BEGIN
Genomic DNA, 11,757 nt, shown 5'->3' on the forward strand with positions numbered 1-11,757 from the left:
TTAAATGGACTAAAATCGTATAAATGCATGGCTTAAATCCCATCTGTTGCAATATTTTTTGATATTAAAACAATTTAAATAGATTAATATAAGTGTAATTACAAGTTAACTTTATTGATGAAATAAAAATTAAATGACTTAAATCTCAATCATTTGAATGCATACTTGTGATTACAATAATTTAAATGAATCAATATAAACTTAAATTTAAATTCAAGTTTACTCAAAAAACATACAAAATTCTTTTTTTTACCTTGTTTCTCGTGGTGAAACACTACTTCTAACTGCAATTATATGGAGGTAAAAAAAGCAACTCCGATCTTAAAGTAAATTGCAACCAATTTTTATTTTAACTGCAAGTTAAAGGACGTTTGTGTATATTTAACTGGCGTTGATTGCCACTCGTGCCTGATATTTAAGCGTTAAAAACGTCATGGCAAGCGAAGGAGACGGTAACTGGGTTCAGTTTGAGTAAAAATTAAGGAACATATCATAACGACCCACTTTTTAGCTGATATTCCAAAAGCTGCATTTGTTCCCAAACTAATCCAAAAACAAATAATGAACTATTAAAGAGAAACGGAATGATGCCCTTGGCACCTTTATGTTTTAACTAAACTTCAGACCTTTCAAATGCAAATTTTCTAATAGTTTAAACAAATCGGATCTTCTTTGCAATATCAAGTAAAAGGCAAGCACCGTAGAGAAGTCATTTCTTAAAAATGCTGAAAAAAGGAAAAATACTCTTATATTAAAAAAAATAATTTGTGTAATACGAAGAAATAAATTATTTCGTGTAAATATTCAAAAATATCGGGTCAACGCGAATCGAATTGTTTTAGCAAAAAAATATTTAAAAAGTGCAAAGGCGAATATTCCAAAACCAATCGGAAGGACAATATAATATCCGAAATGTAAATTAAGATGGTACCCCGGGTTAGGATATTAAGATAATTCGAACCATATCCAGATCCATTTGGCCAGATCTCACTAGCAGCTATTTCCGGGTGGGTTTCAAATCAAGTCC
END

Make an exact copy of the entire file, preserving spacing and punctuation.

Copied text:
Genomic DNA, 11,757 nt, shown 5'->3' on the forward strand with positions numbered 1-11,757 from the left:
TTAAATGGACTAAAATCGTATAAATGCATGGCTTAAATCCCATCTGTTGCAATATTTTTTGATATTAAAACAATTTAAATAGATTAATATAAGTGTAATTACAAGTTAACTTTATTGATGAAATAAAAATTAAATGACTTAAATCTCAATCATTTGAATGCATACTTGTGATTACAATAATTTAAATGAATCAATATAAACTTAAATTTAAATTCAAGTTTACTCAAAAAACATACAAAATTCTTTTTTTTACCTTGTTTCTCGTGGTGAAACACTACTTCTAACTGCAATTATATGGAGGTAAAAAAAGCAACTCCGATCTTAAAGTAAATTGCAACCAATTTTTATTTTAACTGCAAGTTAAAGGACGTTTGTGTATATTTAACTGGCGTTGATTGCCACTCGTGCCTGATATTTAAGCGTTAAAAACGTCATGGCAAGCGAAGGAGACGGTAACTGGGTTCAGTTTGAGTAAAAATTAAGGAACATATCATAACGACCCACTTTTTAGCTGATATTCCAAAAGCTGCATTTGTTCCCAAACTAATCCAAAAACAAATAATGAACTATTAAAGAGAAACGGAATGATGCCCTTGGCACCTTTATGTTTTAACTAAACTTCAGACCTTTCAAATGCAAATTTTCTAATAGTTTAAACAAATCGGATCTTCTTTGCAATATCAAGTAAAAGGCAAGCACCGTAGAGAAGTCATTTCTTAAAAATGCTGAAAAAAGGAAAAATACTCTTATATTAAAAAAAATAATTTGTGTAATACGAAGAAATAAATTATTTCGTGTAAATATTCAAAAATATCGGGTCAACGCGAATCGAATTGTTTTAGCAAAAAAATATTTAAAAAGTGCAAAGGCGAATATTCCAAAACCAATCGGAAGGACAATATAATATCCGAAATGTAAATTAAGATGGTACCCCGGGTTAGGATATTAAGATAATTCGAACCATATCCAGATCCATTTGGCCAGATCTCACTAGCAGCTATTTCCGGGTGGGTTTCAAATCAAGTCC